By Joy Hanna
The holidays are a prime time for gift giving, spending time with loved ones, and eating delicious meals with family. For the last few months of the year, everywhere you turn, there are reminders to buy presents. Commercials and advertisements convincing you to buy presents, and even decorations of gifts abound. So, it is natural that many people equate giving gifts with the holiday spirit. However, the holiday spirit has its roots in kindness not just gift giving. Although generosity is important, it’s not the only characteristic of kindness.
Kindness is defined as “the quality of being friendly, generous, and considerate.” But how many people actually practice all of these elements of kindness on a daily basis?
“Science has now shown that devoting resources to others, rather than having more and more for yourself, brings about lasting well-being. Kindness has been found by researchers to be the most important predictor of satisfaction and stability in a marriage. Many colleges, including Harvard, are now emphasizing kindness on applications for admission.” Dr. Karyn Hall wrote for Psychology Today.
Despite the benefits and science telling us that kindness should be a natural part of our everyday lives, this is not often the case in our harsh and cruel world.
In today’s world, we often fake our emotions and put on a mask to disguise ourselves because we are afraid of someone judging us. We walk through the world expecting judgement rather than kindness. But you could be that person who changes that with just a smile or a compliment.
Unless you’re the Grinch (and even he saw the value of kindness in the end), the holidays mean something valuable to you, even if not in the traditional sense. This is the season of giving thanks, giving back, and spreading cheer. The holidays often bring out the best in us. But this sense of goodwill and cheer should be year round.
The strength of kindness is infinite and it goes a very long way, but the greatest advantage that comes with kindness is that it costs absolutely nothing, and it can make our community a happier and more fulfilling place to live.
Kindness affects the recipient of the gift, compliment or even simple discussion, but it also affects the person who performs the act of kindness. Being kind helps people experience a sense of comfort and joy (no pun intended.
“The warm feeling of wellbeing following an act of kindness isn’t just in our head. It’s in our brain chemicals, too. Studies have indicated the benefits of kindness affecting both the giver and the receiver as it increases positive biochemical responses in humans,” according to Dr. Amra Rao of the British Psychological Society.
Our world is a very different place due to COVID, and with a little bit of love and support from the people you love, and the ones around you, you will learn to realize that there are some good people out there, especially with the holidays coming up.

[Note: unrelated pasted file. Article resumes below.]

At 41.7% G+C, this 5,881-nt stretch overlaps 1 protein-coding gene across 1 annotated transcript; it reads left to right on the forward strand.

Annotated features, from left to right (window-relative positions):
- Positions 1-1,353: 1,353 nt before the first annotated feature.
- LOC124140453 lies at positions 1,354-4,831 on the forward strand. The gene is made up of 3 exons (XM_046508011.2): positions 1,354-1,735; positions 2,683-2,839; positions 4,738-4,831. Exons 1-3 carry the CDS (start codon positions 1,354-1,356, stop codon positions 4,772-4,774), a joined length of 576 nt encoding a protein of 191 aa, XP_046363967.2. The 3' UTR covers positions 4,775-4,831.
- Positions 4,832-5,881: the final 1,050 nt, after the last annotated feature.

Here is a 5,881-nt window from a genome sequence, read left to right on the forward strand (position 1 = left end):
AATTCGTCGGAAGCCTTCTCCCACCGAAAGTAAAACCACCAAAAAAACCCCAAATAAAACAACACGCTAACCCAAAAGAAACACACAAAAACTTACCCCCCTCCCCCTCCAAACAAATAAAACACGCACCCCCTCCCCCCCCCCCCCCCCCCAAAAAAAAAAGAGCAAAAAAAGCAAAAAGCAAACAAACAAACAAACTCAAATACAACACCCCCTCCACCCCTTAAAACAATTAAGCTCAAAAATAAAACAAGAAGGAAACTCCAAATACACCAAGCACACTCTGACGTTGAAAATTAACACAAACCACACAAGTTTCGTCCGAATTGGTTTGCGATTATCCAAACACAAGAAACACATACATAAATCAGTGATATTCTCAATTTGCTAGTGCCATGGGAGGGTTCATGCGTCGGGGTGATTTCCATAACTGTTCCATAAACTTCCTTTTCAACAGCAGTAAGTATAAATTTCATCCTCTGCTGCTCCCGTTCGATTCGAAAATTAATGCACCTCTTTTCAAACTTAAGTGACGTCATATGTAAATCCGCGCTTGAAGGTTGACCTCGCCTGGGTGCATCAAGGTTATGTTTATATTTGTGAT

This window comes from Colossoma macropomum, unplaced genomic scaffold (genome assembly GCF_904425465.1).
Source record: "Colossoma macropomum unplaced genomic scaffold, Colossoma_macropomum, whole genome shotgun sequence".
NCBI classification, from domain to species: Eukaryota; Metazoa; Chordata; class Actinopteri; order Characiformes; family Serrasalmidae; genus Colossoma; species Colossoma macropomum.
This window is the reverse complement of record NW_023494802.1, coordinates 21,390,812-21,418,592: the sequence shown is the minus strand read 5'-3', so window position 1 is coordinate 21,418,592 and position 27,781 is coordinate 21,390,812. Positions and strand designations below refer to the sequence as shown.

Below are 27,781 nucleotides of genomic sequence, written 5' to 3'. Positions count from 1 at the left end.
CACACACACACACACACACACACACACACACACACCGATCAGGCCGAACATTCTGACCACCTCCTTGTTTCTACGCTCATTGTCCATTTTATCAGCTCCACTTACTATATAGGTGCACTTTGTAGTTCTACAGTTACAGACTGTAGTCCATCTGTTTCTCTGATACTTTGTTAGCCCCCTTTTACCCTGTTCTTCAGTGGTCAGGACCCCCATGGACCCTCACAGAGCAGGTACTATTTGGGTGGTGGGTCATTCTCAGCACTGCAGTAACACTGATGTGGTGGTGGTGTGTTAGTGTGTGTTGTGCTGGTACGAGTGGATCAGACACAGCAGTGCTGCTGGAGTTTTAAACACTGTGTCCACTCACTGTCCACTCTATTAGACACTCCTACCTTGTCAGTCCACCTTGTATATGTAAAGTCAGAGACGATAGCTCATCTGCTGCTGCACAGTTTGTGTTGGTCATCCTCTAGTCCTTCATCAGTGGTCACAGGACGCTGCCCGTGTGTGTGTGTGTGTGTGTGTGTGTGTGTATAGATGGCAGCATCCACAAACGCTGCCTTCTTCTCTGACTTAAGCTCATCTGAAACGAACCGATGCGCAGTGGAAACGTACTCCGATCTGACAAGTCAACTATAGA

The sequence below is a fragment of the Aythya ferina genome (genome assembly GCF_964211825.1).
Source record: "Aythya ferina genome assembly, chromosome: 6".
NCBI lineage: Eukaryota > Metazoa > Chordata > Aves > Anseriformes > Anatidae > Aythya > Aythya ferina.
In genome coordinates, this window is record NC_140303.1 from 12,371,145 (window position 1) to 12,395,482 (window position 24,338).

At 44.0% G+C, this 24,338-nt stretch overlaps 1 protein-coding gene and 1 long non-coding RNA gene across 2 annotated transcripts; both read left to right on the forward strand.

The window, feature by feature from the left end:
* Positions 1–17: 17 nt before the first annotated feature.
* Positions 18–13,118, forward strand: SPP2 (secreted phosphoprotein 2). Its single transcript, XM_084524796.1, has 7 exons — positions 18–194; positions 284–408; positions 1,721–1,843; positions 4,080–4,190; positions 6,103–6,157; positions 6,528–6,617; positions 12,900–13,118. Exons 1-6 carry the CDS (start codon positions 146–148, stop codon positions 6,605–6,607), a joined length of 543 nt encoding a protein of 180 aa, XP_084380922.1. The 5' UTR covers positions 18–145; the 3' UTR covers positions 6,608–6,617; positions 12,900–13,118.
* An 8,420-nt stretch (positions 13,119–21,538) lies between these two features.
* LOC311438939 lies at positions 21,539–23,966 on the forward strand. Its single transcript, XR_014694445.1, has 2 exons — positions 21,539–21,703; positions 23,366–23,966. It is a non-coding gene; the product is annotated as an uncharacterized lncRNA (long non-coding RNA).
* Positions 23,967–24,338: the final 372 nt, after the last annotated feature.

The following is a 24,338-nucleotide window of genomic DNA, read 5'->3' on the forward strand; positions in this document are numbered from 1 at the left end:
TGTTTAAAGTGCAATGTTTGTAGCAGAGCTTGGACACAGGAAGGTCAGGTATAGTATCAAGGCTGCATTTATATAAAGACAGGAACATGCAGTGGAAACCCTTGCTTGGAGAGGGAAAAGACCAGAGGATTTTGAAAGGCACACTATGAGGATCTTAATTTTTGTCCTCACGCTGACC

One thing my grandma always says to me before she leaves is, “Kindness goes a long way.” This simple sentiment is such an important mantra because you can help make someone’s gloomy day into a sunny and happy one with just a little compliment, or even a smile, just to show them that they’re loved, because they might not be receiving that love from their own friends or family members.
The Dalai Lama said, “An honest concern for others is the key factor in improving our day to day lives. When you are warm-hearted, there is no room for anger, jealousy or insecurity. Healthy, happy families and a healthy peaceful nation are dependent on warm-heartedness.”
Overall, the strength of kindness is infinite and it goes a very long way, but the greatest advantage that comes with kindness is that it costs absolutely nothing, and it can make our community a happier and more fulfilling place to live.
Here are some ways to spread kindness:
- Really listen: Focus on the conversation rather than your to-do list. Instead of being preoccupied with your own thoughts, really listen to whomever you’re talking to.
- Show up: Whether it’s watching your friend’s volleyball game or joining your friend at a club they’re passionate about, supporting people is an important way of showing kindness.
- Assume positive intent: Giving people the benefit of the doubt goes a long way toward being kind. Whether someone cut you off on the freeway or bumped into in the lunch line, assume it was an accident or that they have somewhere important to be.
- Be inclusive: It’s great to have a close circle of friends, but try including someone who may be going through a rough patch or who seems to be sitting alone.
- Be openly appreciative: Tell the people around you how much you love them. Compliment the Starbucks barista on your morning coffee. Tell your teacher you enjoyed that lesson.
If you’re feeling particularly generous, here are some ways to be generous to people outside your circle.
- Buy a coffee for the person behind you in line
- Buy food and necessities for homeless people
- Donate to a toy drive
- Send a card (or visit) to someone who’s sick or in a rest home.
- Smile at the people around you